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Thanks to the close relationship between Image journal and SPU’s MFA program, each residency will feature a host of visiting writers who will give readings and conduct craft classes. And because writers so often find their work stimulated by other art forms, we’ll be taking advantage of those Image contacts to invite visual artists and musicians to enrich our times together.

The following are some of our recent and upcoming visitors:

Charles D’Ambrosio is the author of the essay collection Orphans and the short story collections The Dead Fish Museum and The Point. His fiction has been published to wide acclaim and has appeared in The New Yorker, The Paris Review, The Best American Short Stories, and other journals and anthologies.
Madeline DeFrees is the author or seven poetry collections. Her most recent, Blue Dusk (Copper Canyon), won the Academy of American Poets’ Lenore Marshall Prize for 2002. She has poems forthcoming in New Letters, The Atlantic Monthly, Hubbub, and Puerto del Sol. She lives and writes in Seattle.
David James Duncan David James Duncan is the author of the novels The River Why and The Brothers K, the collections River Teeth and My Story as Told by Water, and, most recently, the book God Laughs and Plays. Honors include the Western States Book Award, a National Book Award nomination, and inclusion in three volumes of Best American Spiritual Writing. He lives with his family on a Montana trout stream.
Dana Gioia is the chairman of the National Endowment for the Arts in Washington, D.C. He is also an accomplished poet, translator, essayist, and long time commentator for the BBC. His 1991 book of essays, Can Poetry Matter?, received critical acclaim and national attention for its critique of the state of letters in America. His most recent book of poetry, Interrogations at Noon, won the American Book Award.
Patricia Hampl Patricia Hampl is the author of the memoirs I Could Tell You Stories, Virgin Time, A Romantic Education, and, most recently, The Florist’s Daughter, along with numerous acclaimed poetry collections. She is also the author of Blue Arabesque, a New York Times Notable Book of the Year and a Los Angeles Times Favorite Non-fiction Book of the Year.

Andrew Hudgins is the author of several poetry collections, including Ecstatic in the Poison, The Never-Ending (a National Book Award finalist), After the Lost War (winner of the Poets’ Prize), Saints and Strangers (a Pulitzer finalist), and Babylon in a Jar. He is also the author of an essay collection, The Glass Anvil. He is Humanities Distinguished Professor in English at Ohio State University.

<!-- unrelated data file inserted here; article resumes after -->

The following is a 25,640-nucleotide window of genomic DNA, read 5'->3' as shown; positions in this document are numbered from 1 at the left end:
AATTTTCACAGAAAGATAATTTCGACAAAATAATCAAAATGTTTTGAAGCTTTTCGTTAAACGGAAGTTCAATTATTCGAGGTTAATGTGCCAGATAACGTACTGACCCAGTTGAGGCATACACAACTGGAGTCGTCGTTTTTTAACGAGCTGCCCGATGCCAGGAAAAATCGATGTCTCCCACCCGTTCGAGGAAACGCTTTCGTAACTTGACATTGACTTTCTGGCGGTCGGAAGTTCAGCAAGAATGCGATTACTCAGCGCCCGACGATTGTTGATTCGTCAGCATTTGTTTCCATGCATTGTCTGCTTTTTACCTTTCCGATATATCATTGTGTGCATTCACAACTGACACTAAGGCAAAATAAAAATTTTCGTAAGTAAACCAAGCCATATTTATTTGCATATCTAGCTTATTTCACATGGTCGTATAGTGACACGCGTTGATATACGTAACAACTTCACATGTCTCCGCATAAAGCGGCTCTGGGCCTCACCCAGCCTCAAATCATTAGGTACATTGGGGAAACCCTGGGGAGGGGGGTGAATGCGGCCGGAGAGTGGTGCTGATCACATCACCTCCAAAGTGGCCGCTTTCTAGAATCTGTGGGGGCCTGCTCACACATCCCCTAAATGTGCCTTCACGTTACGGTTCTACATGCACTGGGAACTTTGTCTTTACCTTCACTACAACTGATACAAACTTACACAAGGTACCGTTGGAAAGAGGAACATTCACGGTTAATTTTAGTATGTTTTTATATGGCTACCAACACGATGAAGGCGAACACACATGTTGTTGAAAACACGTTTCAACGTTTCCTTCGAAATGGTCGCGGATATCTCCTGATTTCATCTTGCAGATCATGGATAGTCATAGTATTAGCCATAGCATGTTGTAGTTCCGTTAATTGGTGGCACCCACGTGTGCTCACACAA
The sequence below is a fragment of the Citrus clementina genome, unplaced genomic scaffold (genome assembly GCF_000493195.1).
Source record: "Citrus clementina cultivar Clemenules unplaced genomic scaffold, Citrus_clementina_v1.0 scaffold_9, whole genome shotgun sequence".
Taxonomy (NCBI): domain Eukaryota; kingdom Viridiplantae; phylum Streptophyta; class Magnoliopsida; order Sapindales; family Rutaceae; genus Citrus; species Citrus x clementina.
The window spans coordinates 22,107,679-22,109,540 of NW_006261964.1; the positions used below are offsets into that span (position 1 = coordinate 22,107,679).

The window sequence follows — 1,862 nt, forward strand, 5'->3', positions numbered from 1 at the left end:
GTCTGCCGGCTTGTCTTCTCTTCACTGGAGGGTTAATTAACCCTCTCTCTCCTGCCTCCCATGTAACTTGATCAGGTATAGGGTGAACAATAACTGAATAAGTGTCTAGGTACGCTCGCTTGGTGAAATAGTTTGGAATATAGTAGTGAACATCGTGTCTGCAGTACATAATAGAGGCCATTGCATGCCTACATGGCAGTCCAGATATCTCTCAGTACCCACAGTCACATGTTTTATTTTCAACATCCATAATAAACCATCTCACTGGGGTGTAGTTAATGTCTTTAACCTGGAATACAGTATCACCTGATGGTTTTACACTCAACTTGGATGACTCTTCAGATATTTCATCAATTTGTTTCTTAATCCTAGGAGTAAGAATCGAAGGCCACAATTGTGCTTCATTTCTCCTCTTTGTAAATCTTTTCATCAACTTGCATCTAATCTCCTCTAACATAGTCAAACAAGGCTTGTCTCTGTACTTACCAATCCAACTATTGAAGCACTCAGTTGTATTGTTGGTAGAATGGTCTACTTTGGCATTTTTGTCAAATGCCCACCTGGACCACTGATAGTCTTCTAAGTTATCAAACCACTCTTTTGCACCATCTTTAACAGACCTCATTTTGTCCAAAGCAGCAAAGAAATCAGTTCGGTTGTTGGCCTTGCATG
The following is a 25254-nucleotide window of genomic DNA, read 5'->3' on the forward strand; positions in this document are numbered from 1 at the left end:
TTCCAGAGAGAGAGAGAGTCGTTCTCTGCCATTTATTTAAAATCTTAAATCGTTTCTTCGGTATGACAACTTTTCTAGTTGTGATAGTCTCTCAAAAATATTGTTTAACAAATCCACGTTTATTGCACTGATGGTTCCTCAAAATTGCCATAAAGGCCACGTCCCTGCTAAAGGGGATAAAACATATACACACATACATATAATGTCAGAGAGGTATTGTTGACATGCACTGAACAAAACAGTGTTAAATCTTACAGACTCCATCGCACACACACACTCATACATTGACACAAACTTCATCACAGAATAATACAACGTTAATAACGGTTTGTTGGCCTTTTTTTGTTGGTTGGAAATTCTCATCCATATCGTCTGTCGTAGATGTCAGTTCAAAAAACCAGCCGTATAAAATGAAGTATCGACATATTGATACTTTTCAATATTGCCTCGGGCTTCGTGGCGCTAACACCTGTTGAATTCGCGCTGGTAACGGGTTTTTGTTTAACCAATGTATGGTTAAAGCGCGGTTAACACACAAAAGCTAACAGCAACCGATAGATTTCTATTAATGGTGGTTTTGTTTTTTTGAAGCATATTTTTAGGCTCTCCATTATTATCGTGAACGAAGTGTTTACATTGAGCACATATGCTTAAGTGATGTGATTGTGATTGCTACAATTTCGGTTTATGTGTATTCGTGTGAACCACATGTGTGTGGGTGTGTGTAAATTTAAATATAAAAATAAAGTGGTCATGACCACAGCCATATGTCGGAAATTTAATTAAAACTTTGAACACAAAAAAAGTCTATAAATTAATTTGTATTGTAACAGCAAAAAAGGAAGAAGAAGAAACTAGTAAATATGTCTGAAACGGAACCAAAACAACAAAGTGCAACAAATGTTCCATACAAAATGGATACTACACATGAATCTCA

Mark Jarman is a poet and professor of English at Vanderbilt University in Nashville, Tennessee. He has authored ten books of poetry, most recently Bone Fires: New and Selected Poems (2011), Epistles (2007), To the Green Man (2004), and Unholy Sonnets (2000). Jarman's awards include a Joseph Henry Jackson Award, three NEA grants in Poetry, and a fellowship in poetry from the John Simon Guggenheim Memorial Foundation. His poetry and essays have been widely published in such periodicals and journals as The New Yorker, Poetry, The Southern Review, The American Poetry Review, and many others. He lives in Nashville with his wife, the soprano Amy Jarman.
Thomas Lynch is an essayist, poet, and funeral director. His books include The Undertaking: Life Studies from the Dismal Trade, Bodies in Motion and at Rest, Still Life in Milford, and Booking Passage: We Irish & Americans (all four books are from Norton). He is regularly featured on the op-ed page of The New York Times, The Boston Globe and The Times of London, as well as in the pages of Harper’s. He has appeared on C-SPAN, MSNBC, the NBC "Today" program and the PBS series "On Our Own Terms." He lives in Milford, Michigan.
Barry Moser’s work can be found in numerous collections and libraries around the world, including the National Gallery of Art in Washington, D.C., the Metropolitan Museum, the British Museum, the Library of Congress, the New York Public Library, the Vatican Library, and the Israel Museum in Jerusalem. His engraved illustrations of the King James Bible, Moby-Dick, The Divine Comedy, and Alice’s Adventures in Wonderland have received international acclaim.
Marilyn Nelson is the author or translator of twelve books and three chapbooks, including The Fields of Praise: New and Selected Poems. Her books have won many awards, including the Poets’ Prize, two Boston Globe/Hornbook Awards, and the Annisfield-Wolf Award, and they have been finalists for three National Book Awards, the Los Angeles Times Book Award, the PEN Winship Award, the Lenore Marshall Prize, and the Newbery Prize. She is a professor emeritus of English at the University of Connecticut and founder and director of Soul Mountain Retreat, a small writers’ colony.

Over the Rhine

Musicians-in-Residence, Glen Workshop